People living with hidden disabilities receive Blue Badges

People with hidden disabilities, including autism and mental health conditions will soon have access to Blue Badges, removing the barriers many face to travel.

The Blue Badge scheme already means those with physical disabilities can park closer to their destination than other drivers, as they are less able to take public transport or walk longer distances.

In the biggest overhaul to the scheme since the 1970s, this will now be extended to those with less visible conditions early next year.

The new criteria will extend eligibility to people who:

  • cannot undertake a journey without there being a risk of serious harm to their health or safety or that of any other person (such as young children with autism)
  • cannot undertake a journey without it causing them very considerable psychological distress
  • have very considerable difficulty when walking (both the physical act and experience of walking)

Although people with non-physical disabilities are not excluded from receiving a Blue Badge, the current rules are open to interpretation. The new criteria will give clear and consistent guidelines on Blue Badge eligibility for the whole of England.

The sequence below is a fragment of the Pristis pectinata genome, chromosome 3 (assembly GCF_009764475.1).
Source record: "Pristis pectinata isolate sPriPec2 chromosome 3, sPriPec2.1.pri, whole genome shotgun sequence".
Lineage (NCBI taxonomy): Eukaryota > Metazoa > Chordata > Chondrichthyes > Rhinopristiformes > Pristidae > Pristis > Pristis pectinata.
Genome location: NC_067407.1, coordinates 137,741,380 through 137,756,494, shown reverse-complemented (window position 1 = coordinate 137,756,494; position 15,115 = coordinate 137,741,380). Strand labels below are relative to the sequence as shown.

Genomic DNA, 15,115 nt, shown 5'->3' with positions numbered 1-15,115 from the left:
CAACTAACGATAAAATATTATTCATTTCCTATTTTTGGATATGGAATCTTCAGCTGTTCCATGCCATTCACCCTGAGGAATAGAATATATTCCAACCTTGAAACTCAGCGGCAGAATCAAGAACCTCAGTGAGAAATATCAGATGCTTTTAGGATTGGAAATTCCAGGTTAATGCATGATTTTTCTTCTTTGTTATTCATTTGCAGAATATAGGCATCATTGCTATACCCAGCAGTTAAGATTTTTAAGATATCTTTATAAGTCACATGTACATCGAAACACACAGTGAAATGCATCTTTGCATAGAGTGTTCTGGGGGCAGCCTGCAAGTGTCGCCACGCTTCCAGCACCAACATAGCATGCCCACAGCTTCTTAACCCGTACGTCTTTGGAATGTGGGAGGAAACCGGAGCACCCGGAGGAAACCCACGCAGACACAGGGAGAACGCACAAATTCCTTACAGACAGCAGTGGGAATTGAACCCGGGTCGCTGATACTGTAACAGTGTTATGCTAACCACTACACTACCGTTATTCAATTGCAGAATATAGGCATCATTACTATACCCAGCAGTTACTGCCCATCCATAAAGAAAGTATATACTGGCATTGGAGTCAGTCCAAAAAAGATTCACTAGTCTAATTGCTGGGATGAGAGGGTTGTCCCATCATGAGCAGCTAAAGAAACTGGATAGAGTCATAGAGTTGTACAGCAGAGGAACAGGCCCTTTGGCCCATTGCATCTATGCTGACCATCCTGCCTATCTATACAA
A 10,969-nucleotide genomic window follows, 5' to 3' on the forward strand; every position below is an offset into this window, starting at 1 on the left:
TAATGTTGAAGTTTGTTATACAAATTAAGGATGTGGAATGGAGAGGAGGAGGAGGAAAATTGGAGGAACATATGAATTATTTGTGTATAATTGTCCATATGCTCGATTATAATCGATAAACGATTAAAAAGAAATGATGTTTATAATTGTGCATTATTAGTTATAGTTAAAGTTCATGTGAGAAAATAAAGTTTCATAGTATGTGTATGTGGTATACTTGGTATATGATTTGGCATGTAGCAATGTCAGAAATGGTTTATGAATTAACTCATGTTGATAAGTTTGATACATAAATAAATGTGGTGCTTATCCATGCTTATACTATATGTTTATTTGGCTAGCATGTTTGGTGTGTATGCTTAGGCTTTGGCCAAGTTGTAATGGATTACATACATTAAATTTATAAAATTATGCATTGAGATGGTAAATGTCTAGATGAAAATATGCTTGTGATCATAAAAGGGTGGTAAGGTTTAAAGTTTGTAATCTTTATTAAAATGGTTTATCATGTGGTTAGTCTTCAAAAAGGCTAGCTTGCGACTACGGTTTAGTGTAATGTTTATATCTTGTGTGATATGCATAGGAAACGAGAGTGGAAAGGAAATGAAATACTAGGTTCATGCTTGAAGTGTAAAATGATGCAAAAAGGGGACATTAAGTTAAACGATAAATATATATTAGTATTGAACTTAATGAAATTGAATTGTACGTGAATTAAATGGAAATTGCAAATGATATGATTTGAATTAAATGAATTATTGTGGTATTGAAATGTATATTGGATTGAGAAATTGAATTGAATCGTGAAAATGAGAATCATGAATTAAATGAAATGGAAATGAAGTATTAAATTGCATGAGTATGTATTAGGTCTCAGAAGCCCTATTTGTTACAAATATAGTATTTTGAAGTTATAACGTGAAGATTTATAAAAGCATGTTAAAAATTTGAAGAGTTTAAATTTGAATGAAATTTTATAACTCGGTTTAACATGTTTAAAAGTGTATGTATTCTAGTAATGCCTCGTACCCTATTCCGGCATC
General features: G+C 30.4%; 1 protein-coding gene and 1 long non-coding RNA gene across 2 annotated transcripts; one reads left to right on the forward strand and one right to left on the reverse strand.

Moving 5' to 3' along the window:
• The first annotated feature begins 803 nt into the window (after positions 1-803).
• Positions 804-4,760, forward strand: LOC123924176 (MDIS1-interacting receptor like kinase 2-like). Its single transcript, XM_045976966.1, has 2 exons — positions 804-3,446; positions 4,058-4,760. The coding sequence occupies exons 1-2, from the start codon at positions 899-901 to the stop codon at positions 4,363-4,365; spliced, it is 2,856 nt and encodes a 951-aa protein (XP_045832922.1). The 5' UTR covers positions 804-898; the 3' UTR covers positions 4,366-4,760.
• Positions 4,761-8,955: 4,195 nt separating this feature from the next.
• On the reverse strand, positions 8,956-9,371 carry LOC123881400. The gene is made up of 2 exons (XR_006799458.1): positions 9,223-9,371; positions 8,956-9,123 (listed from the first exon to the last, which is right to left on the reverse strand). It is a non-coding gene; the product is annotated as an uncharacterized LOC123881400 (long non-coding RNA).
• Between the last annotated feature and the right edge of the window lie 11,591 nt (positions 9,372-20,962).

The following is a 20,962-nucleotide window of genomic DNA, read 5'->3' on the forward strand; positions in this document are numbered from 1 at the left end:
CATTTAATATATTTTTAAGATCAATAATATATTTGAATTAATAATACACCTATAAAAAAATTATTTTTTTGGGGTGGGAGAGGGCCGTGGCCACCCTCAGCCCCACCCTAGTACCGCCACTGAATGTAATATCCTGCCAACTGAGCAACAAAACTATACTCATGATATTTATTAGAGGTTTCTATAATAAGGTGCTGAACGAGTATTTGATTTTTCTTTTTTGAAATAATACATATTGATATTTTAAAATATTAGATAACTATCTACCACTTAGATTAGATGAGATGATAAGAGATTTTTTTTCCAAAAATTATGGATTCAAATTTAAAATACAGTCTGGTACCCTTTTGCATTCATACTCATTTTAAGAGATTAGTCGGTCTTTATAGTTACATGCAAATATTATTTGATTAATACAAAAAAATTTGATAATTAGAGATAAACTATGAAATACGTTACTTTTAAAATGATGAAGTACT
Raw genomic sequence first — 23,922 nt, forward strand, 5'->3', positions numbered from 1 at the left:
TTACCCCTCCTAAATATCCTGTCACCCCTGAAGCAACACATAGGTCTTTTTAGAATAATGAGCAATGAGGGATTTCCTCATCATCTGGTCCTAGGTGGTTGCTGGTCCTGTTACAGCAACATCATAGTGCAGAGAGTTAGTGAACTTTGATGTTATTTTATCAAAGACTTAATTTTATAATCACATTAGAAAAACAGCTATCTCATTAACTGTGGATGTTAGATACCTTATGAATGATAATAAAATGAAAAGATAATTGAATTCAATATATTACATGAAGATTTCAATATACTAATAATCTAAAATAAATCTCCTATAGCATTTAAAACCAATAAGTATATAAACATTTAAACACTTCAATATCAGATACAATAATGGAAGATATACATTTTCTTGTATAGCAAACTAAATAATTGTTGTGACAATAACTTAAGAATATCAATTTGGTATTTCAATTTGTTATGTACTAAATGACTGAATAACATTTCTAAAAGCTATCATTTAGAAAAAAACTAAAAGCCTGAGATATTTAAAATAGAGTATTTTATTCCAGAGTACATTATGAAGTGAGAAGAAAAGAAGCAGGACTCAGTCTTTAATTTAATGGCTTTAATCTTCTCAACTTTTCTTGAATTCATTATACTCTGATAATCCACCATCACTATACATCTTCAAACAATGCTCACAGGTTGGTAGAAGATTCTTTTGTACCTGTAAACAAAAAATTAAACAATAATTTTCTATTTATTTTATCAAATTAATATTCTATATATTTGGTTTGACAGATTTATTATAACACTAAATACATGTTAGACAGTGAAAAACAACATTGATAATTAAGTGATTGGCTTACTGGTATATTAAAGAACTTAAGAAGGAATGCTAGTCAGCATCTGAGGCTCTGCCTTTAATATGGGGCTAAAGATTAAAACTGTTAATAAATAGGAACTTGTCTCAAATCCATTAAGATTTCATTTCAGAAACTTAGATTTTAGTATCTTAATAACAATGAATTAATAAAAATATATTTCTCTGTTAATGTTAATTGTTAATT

Transport Minister Jesse Norman said, “Blue badges are a lifeline for disabled people, giving them the freedom and confidence to get to work and visit friends independently. The changes we have announced today will ensure that this scheme is extended equally to people with hidden disabilities so that they can enjoy the freedoms that many of us take for granted.”

Minister for Disabled People, Health and Work, Sarah Newton said, “It’s absolutely right that disabled people are able to go about their daily life without worrying about how they will get from one place to another. We’re taking an important step forward in ensuring people with hidden disabilities get the support they need to live independently.”

Jane Harris, Director of External Affairs at the National Autistic Society said, “Just leaving the house is a challenge for many autistic people, involving detailed preparation – and sometimes overwhelming anxiety about plans going wrong. The possibility of not being able to find a parking space near where you’re going can mean you can’t contemplate leaving the house at all. We’re thrilled that the government have listened to the concerns of autistic people and their families, taking into account their needs for certainty and safety.”